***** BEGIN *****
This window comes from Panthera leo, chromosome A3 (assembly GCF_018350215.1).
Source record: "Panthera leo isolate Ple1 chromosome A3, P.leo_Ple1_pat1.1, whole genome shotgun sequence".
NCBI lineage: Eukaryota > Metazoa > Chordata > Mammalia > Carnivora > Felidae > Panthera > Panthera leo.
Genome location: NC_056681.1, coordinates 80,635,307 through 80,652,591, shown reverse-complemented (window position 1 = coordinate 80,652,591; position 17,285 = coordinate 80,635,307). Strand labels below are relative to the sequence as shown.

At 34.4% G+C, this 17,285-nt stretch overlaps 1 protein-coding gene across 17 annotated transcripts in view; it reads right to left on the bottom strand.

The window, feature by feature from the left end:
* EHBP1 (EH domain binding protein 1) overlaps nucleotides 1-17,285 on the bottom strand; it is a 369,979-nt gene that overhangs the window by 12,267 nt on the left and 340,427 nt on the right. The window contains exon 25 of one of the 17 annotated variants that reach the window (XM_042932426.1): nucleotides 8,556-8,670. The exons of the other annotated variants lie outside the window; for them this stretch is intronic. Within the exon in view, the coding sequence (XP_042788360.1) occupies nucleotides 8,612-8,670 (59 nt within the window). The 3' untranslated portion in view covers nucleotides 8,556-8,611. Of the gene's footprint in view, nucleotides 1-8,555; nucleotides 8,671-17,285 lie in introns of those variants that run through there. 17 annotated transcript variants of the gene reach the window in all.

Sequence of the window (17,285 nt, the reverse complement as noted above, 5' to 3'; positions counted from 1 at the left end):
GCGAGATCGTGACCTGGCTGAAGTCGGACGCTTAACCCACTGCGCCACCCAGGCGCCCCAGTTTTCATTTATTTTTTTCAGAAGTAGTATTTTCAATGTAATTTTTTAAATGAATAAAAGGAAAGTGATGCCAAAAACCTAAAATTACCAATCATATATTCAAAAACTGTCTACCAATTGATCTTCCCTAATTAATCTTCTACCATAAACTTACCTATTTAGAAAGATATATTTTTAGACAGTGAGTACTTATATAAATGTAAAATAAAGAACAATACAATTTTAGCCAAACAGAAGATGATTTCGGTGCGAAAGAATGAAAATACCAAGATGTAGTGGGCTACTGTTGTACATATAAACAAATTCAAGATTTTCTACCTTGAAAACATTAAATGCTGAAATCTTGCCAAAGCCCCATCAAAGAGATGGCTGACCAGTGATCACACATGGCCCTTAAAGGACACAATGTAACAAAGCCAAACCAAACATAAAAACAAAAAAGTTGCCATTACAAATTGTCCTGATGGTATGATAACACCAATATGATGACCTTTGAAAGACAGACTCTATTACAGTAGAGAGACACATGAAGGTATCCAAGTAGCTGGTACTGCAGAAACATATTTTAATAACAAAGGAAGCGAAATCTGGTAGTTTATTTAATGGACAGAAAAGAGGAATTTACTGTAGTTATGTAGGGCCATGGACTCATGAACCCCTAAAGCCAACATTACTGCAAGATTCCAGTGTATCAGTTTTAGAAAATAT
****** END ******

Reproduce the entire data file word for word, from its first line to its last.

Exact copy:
This window comes from Panthera leo, chromosome A3 (assembly GCF_018350215.1).
Source record: "Panthera leo isolate Ple1 chromosome A3, P.leo_Ple1_pat1.1, whole genome shotgun sequence".
NCBI lineage: Eukaryota > Metazoa > Chordata > Mammalia > Carnivora > Felidae > Panthera > Panthera leo.
Genome location: NC_056681.1, coordinates 80,635,307 through 80,652,591, shown reverse-complemented (window position 1 = coordinate 80,652,591; position 17,285 = coordinate 80,635,307). Strand labels below are relative to the sequence as shown.

At 34.4% G+C, this 17,285-nt stretch overlaps 1 protein-coding gene across 17 annotated transcripts in view; it reads right to left on the bottom strand.

The window, feature by feature from the left end:
* EHBP1 (EH domain binding protein 1) overlaps nucleotides 1-17,285 on the bottom strand; it is a 369,979-nt gene that overhangs the window by 12,267 nt on the left and 340,427 nt on the right. The window contains exon 25 of one of the 17 annotated variants that reach the window (XM_042932426.1): nucleotides 8,556-8,670. The exons of the other annotated variants lie outside the window; for them this stretch is intronic. Within the exon in view, the coding sequence (XP_042788360.1) occupies nucleotides 8,612-8,670 (59 nt within the window). The 3' untranslated portion in view covers nucleotides 8,556-8,611. Of the gene's footprint in view, nucleotides 1-8,555; nucleotides 8,671-17,285 lie in introns of those variants that run through there. 17 annotated transcript variants of the gene reach the window in all.

Sequence of the window (17,285 nt, the reverse complement as noted above, 5' to 3'; positions counted from 1 at the left end):
GCGAGATCGTGACCTGGCTGAAGTCGGACGCTTAACCCACTGCGCCACCCAGGCGCCCCAGTTTTCATTTATTTTTTTCAGAAGTAGTATTTTCAATGTAATTTTTTAAATGAATAAAAGGAAAGTGATGCCAAAAACCTAAAATTACCAATCATATATTCAAAAACTGTCTACCAATTGATCTTCCCTAATTAATCTTCTACCATAAACTTACCTATTTAGAAAGATATATTTTTAGACAGTGAGTACTTATATAAATGTAAAATAAAGAACAATACAATTTTAGCCAAACAGAAGATGATTTCGGTGCGAAAGAATGAAAATACCAAGATGTAGTGGGCTACTGTTGTACATATAAACAAATTCAAGATTTTCTACCTTGAAAACATTAAATGCTGAAATCTTGCCAAAGCCCCATCAAAGAGATGGCTGACCAGTGATCACACATGGCCCTTAAAGGACACAATGTAACAAAGCCAAACCAAACATAAAAACAAAAAAGTTGCCATTACAAATTGTCCTGATGGTATGATAACACCAATATGATGACCTTTGAAAGACAGACTCTATTACAGTAGAGAGACACATGAAGGTATCCAAGTAGCTGGTACTGCAGAAACATATTTTAATAACAAAGGAAGCGAAATCTGGTAGTTTATTTAATGGACAGAAAAGAGGAATTTACTGTAGTTATGTAGGGCCATGGACTCATGAACCCCTAAAGCCAACATTACTGCAAGATTCCAGTGTATCAGTTTTAGAAAATAT